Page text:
Pubdate: Fri, 02 Sep 2016
Source: Albuquerque Journal (NM)
Copyright: 2016 Albuquerque Journal
Author: Olivier Uyttebrouck


Partners in Planned Medical Cannabis Chain Blame State Obstruction

Duke Rodriguez's plan to build a statewide chain of cannabis retail 
stores has hit a snag. Rodriguez, owner of Ultra Health LLC, contends 
that state regulators have slow-tracked his request to open at least 
14 new stores, most in communities that now lack dispensaries.

"We're just caught in this limbo with no formal response," Rodriguez 
said this week. "We have met every single request that they have 
presented, including evidence that we were able to secure product."

Ultra Health, which operates a medical cannabis growing site in 
Bernalillo, has purchased cannabis from two other producers and has 
agreements to buy from four others, he said.

Ultra Health, which now operates six dispensaries in four cities, 
submitted requests in May, June and July for additional dispensaries 
in 13 cities.

Most are communities with no existing cannabis retailers, including 
Silver City, Deming, Carlsbad, Socorro, Truth or Consequences and 
Bernalillo County's South Valley.

The New Mexico Department of Health this week denied that it has 
delayed Ultra Health's requests, saying the agency "carefully reviews 
and evaluates" applications for new medical marijuana dispensaries.

Ultra Health's applications are among 18 requests for new dispensary 
locations now under review, DOH spokesman David Morgan said in a 
written statement.

The agency's concerns about Ultra Health's expansion center on the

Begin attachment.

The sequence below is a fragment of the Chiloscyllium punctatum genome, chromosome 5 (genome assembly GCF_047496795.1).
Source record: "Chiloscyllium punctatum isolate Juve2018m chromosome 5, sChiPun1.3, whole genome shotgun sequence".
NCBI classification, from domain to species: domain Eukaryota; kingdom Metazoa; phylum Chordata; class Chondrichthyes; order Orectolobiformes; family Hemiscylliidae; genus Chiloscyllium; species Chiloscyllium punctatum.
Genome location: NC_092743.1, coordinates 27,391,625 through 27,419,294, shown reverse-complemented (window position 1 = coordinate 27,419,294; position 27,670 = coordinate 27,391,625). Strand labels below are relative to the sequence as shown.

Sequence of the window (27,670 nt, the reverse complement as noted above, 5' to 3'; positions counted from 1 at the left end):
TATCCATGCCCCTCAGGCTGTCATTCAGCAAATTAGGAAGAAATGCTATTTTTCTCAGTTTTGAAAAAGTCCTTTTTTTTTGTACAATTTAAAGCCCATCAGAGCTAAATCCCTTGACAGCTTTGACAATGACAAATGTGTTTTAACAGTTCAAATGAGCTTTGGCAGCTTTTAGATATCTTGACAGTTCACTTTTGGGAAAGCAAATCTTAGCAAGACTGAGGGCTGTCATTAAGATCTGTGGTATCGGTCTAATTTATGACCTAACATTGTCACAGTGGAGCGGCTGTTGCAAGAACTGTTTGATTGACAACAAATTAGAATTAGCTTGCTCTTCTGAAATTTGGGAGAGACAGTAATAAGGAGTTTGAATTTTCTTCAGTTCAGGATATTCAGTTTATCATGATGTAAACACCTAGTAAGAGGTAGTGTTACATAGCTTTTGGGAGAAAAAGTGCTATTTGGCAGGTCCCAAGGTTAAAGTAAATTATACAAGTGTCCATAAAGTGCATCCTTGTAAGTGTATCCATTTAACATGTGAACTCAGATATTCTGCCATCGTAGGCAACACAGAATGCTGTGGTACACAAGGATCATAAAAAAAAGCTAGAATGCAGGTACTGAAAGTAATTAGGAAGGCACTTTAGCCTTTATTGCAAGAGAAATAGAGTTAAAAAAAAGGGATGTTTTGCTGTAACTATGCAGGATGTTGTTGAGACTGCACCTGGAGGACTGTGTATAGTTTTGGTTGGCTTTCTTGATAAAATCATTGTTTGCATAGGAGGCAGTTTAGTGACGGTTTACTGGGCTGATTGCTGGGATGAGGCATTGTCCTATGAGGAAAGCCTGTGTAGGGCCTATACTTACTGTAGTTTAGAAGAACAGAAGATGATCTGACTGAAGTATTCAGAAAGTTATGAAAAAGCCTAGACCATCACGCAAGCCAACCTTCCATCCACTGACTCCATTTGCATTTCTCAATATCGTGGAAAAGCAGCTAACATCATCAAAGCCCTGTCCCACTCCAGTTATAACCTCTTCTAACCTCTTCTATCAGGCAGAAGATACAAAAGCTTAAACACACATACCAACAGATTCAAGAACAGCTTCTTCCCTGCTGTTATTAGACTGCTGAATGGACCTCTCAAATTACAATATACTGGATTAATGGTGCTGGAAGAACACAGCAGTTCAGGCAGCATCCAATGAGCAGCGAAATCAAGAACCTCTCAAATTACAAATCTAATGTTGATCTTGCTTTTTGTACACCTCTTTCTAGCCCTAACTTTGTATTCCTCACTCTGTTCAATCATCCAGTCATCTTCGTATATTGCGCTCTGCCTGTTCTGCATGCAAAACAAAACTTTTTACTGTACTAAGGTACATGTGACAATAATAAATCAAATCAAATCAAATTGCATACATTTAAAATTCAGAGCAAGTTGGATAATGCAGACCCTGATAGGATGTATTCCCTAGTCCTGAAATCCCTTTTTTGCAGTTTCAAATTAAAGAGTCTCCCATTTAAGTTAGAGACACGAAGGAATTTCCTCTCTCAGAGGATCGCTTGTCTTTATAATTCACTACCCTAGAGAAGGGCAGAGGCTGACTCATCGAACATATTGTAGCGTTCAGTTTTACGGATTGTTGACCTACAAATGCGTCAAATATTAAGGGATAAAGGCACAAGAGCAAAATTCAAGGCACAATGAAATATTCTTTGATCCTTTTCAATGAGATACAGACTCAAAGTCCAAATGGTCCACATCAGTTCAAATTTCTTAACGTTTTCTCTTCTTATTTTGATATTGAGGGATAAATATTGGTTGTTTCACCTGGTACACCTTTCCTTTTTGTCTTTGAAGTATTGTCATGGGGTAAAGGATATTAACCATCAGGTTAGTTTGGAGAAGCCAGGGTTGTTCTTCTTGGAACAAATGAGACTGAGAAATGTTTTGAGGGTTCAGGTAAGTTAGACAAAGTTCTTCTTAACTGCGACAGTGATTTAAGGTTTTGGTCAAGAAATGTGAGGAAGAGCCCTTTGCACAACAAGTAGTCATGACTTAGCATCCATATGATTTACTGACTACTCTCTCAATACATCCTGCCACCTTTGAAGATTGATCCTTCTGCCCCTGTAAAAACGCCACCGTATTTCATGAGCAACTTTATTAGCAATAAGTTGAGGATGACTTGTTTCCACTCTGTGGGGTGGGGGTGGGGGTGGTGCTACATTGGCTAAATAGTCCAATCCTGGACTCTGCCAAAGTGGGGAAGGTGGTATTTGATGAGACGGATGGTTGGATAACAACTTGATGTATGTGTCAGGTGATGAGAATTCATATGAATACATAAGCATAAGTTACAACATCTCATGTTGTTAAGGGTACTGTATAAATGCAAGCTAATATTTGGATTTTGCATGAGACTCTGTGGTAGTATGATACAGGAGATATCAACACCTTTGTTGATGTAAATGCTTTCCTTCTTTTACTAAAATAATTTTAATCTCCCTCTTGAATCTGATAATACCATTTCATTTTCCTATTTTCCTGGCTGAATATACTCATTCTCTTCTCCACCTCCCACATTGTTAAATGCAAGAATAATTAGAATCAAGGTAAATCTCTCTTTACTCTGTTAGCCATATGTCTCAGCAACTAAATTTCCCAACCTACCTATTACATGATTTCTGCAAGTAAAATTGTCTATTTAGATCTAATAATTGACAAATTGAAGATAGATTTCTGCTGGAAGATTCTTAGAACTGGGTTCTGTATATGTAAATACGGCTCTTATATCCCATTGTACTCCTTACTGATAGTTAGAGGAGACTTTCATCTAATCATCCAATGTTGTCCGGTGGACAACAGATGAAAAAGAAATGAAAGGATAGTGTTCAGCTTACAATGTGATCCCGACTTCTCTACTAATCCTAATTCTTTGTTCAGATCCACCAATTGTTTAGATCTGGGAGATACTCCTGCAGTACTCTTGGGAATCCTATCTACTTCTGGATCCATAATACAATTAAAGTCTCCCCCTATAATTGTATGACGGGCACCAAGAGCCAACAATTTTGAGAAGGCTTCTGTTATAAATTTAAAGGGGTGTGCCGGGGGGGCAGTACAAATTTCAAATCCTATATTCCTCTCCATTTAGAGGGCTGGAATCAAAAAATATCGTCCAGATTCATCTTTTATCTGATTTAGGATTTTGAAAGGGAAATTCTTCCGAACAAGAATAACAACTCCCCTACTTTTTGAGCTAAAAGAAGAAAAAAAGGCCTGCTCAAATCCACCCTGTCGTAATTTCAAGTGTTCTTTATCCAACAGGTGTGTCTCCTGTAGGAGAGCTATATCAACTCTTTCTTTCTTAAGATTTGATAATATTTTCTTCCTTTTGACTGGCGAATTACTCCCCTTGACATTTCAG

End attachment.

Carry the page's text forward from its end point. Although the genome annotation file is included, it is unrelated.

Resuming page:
issue of adequate supply, according to an email sent by the DOH to 
Ultra Health officials.

"Your amendments for additional dispensaries center on one issue, 
adequate supply," according to the July 22 email, which Rodriguez 
provided to the Journal.

DOH last year increased the number of cannabis plants producers can 
grow to a maximum 450, up from 150.

Because of the 450-plant maximum, "it would be extremely difficult, 
even under optimal conditions and an ideal production cycle, to 
adequately serve the needs of even six dispensaries with that plant 
count," the email said.

Rodriguez said he subsequently provided DOH with agreement letters 
with six other cannabis producers that he said show Ultra Health 
could obtain adequate supplies.

To date, Ultra Health has purchased a total of 22 pounds of cannabis 
from two other New Mexico producers, he said. Rodreguez declined to 
identify his suppliers.

Ultra Health and a cannabis patient filed a lawsuit against DOH last 
month alleging the 450-plant maximum has created "a dire situation" 
for medically fragile patients who can't find the products they need.

State records show that since June 2012, plant production has 
increased 174 percent through June 30, but the number of people who 
hold medical marijuana cards increased 280 percent to 26,568 in the 
same four-year period.
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MAP posted-by: Jay Bergstrom